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Attorney vs. Paralegal

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DISCLAIMER: Altiorem Legal Services (hereinafter, “Altiorem”) cannot and does not provide legal advice. Altiorem is not a law firm; Altiorem’s staff are not attorneys, cannot act as attorneys, and do not act as attorneys; and any information provided by Altiorem in this article or otherwise is not a substitute for legal advice from an attorney. The information contained in this article should not be construed as legal advice, as it is not intended to be legal advice; the information in this article is provided for educational purposes only. Again, none of the information provided in this article should be construed as legal advice, and nobody should rely on or use the information contained in this article in their legal matters.


A paralegal is professionally trained to assist attorneys in various legal capacities. While a paralegal can sometimes perform clerical work such as filing or calendaring, that is not a paralegal’s main duty. The duties mentioned above typically belong to a legal assistant. A paralegal is essentially a legal assistant that is trained to perform, without limitation, the following responsibilities:

  • draft legal documents;
  • conduct legal research;
  • work with clients;
  • manage cases; and
  • manage other tasks more specifically related to law and legal procedures, except clerical work.

Paralegals will often work with a wide variety of people. Some of their associates include attorneys, clients, witnesses, court personnel, administrative assistants, and other firm staff. Paralegals have strong relationships with the legal professionals they work with. Paralegals are often required to work with other legal professionals. A paralegal is, ideally, a professional, reliable, and hard-working individual.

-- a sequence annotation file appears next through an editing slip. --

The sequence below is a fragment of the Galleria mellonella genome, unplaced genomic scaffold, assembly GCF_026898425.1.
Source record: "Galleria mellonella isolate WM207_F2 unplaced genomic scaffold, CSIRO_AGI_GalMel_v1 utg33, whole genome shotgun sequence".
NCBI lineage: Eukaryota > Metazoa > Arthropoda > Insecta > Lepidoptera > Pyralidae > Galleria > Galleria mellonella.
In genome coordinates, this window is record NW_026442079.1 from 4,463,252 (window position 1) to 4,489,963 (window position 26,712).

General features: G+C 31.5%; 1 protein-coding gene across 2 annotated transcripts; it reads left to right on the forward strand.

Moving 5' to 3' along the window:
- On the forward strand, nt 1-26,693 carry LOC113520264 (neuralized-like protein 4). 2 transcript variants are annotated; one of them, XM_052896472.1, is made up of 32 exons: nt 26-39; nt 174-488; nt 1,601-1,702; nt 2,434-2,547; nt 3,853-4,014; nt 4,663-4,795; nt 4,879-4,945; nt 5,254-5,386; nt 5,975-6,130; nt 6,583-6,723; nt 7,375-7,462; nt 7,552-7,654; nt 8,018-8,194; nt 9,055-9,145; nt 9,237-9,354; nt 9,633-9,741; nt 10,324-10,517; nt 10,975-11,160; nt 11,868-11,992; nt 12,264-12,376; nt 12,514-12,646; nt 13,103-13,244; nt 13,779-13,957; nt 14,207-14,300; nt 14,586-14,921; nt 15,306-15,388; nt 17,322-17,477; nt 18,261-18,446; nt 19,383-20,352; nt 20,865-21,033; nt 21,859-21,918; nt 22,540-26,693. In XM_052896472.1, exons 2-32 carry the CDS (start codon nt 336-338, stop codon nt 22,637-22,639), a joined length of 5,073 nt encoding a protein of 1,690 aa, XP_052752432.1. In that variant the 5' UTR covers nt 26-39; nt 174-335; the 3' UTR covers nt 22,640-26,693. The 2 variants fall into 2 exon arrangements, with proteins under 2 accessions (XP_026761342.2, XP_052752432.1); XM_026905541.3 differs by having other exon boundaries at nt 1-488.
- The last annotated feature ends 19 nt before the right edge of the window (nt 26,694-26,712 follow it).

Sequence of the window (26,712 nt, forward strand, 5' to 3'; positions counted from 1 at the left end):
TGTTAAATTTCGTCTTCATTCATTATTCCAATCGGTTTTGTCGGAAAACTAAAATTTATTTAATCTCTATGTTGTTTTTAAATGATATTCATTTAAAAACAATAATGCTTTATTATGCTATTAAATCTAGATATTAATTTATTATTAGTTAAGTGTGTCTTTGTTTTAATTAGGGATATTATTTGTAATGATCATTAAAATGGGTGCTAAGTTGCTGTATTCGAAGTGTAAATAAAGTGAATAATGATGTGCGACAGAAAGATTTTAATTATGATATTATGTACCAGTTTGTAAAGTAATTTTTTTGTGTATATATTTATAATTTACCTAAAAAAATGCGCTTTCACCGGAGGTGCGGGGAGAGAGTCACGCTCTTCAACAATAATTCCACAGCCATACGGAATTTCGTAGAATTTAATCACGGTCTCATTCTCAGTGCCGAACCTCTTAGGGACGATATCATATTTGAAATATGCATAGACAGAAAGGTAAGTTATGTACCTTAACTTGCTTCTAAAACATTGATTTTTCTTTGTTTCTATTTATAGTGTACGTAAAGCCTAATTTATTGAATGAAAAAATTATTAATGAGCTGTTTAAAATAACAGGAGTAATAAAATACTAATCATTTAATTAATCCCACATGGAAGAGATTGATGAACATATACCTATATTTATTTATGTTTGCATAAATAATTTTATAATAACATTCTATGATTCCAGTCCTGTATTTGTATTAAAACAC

Attorneys trust paralegals to perform the bulk of the work on a case. Paralegals may assist in organizing the facts of a case, deciding legal matters, and applying the law to a case’s elements. With this background established, attorneys review, plan, and apply information to the case. As long as paralegals perform their duties and apply the law to cases under an attorney’s supervision, and while not directly providing legal advice to a client, the paralegal can perform duties typically associated with the practice of law. A paralegal can provide legal advice to their attorney with respect to a case. This counsel helps the attorney become better informed about the case and make a better legal decision.

Paralegals may provide legal advice to an attorney concerning a case, but the attorney is ultimately responsible for deciding how that legal advice applies to the case at hand. Therefore, paralegals are sometimes required to give legal advice to their attorney concerning a case, perform legal duties, etc., but as long as the paralegal performs said duties under the supervision of an attorney, the paralegal would not be in danger, and their performance would be considered compliant with the law and other codes of legal procedures.


As aforementioned, paralegals cannot provide legal advice to individuals. Paralegals are not attorneys and are not regulated by the state bar association. The unauthorized giving of legal advice occurs when a person acting as a legal advisor gives an advisee a professional or formal opinion regarding the substance or procedure of the law concerning the advisee’s particular factual situation of their case.

One can be accused of giving legal advice when, while contemplating the particular facts of an advisee’s situation, one applies the law and legal principles to said particular facts, and then one renders a legal opinion to the advisee based on one’s application of the law and legal principles to that advisee’s particular facts and situation. In other words, legal advice constitutes giving a client any information that would lead them to make a legal decision on their case. A paralegal can be sued for unauthorizedly providing legal advice and face large fines and other penalties.